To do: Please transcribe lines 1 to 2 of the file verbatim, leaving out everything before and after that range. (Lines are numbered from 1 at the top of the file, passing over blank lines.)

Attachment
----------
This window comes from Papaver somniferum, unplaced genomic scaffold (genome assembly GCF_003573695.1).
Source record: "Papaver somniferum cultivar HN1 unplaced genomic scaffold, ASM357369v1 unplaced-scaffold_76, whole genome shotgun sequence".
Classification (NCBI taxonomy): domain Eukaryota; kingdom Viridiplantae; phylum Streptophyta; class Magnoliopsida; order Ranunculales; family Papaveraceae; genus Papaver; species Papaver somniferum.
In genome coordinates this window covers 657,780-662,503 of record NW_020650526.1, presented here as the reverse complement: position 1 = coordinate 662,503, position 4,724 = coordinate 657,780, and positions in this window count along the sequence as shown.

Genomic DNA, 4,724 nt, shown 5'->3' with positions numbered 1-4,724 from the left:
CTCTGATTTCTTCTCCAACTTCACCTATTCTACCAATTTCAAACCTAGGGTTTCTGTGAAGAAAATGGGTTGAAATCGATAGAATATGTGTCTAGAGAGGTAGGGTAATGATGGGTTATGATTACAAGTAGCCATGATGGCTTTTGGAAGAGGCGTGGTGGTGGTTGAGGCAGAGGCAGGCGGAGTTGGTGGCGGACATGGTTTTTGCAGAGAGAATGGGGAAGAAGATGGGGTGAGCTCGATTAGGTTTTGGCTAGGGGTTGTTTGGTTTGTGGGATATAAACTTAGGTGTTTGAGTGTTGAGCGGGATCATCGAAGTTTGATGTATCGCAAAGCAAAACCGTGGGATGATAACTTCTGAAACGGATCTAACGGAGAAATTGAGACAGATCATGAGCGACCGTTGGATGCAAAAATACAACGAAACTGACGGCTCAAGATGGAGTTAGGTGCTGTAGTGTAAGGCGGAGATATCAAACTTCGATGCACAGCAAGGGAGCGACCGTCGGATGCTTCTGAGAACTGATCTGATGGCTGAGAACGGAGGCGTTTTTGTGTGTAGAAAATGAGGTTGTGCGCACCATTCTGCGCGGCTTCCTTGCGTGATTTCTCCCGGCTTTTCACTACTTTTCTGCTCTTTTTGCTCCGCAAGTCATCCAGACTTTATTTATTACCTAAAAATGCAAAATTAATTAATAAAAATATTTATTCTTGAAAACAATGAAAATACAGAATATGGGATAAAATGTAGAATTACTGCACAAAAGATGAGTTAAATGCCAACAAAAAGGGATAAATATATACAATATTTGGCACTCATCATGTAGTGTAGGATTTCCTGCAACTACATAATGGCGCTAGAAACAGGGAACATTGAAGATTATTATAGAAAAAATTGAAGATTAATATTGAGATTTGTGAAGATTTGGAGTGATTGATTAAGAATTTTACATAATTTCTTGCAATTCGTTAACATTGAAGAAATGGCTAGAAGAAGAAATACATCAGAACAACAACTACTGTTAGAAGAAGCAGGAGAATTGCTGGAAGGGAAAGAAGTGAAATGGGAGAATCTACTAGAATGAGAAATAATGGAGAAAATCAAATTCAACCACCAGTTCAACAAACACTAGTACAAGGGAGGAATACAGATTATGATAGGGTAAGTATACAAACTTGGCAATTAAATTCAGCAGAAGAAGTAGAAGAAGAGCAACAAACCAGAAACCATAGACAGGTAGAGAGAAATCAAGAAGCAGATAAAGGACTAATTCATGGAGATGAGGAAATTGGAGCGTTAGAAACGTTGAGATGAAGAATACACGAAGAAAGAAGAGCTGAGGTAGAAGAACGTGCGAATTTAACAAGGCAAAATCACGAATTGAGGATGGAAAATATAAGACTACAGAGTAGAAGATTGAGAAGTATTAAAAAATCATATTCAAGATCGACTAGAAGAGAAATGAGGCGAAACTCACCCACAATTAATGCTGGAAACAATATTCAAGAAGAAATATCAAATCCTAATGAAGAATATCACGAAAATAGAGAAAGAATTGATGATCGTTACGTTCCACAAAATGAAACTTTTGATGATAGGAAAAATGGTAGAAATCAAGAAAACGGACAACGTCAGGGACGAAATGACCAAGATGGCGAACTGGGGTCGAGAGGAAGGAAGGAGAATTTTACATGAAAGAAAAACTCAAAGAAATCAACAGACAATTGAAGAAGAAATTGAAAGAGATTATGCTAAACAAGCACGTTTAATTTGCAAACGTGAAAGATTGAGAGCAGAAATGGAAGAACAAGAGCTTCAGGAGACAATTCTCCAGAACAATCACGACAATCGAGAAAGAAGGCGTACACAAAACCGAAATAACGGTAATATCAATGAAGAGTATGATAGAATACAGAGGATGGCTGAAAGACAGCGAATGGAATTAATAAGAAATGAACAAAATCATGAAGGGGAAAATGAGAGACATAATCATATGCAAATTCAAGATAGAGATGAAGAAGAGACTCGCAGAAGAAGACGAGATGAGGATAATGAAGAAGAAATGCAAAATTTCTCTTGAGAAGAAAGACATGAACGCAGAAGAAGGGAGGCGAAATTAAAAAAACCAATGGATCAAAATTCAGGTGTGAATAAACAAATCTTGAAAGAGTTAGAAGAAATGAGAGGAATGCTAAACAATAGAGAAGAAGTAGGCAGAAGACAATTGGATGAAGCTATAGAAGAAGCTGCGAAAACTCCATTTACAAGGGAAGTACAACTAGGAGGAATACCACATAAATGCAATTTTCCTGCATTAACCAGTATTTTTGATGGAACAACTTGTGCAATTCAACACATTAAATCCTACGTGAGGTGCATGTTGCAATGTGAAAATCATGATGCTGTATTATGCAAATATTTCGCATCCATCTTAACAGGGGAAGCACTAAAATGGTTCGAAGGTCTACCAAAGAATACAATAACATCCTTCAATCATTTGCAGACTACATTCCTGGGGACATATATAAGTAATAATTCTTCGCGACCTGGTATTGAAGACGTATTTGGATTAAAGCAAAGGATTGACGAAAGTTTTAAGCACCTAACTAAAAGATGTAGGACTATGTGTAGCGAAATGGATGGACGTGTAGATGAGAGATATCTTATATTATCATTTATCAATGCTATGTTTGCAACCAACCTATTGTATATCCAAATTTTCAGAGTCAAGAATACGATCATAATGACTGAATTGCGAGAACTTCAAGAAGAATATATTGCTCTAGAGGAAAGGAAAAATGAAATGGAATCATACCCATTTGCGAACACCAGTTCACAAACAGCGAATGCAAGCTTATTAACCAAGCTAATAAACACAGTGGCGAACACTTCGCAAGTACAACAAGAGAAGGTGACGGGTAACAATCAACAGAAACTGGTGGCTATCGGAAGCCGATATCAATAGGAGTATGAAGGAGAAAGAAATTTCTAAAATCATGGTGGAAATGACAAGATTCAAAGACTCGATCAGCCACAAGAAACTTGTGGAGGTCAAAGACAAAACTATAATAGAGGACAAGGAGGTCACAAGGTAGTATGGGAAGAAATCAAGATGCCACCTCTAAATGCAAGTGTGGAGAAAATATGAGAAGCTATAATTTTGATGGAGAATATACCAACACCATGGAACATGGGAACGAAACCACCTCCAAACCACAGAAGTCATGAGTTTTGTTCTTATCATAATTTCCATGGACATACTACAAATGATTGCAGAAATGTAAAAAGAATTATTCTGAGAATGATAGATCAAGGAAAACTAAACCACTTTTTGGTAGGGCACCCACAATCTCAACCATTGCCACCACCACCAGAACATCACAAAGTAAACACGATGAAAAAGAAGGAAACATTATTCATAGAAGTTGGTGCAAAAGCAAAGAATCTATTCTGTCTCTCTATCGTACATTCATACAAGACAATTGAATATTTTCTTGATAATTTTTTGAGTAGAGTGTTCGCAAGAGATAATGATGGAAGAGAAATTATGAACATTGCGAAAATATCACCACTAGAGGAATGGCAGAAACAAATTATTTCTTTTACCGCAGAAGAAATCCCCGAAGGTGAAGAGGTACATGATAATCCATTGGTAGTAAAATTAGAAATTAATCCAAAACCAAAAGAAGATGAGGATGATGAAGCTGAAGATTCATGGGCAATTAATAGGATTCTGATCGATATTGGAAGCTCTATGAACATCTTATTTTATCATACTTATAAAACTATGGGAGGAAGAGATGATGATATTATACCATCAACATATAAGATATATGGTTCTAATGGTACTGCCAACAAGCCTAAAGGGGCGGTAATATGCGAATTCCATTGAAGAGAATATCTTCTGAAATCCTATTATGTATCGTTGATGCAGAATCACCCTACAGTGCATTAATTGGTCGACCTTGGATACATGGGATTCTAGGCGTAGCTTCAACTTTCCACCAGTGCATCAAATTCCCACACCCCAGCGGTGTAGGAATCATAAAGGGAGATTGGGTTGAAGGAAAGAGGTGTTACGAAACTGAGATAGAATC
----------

This window comes from Papaver somniferum, unplaced genomic scaffold (genome assembly GCF_003573695.1).
Source record: "Papaver somniferum cultivar HN1 unplaced genomic scaffold, ASM357369v1 unplaced-scaffold_76, whole genome shotgun sequence".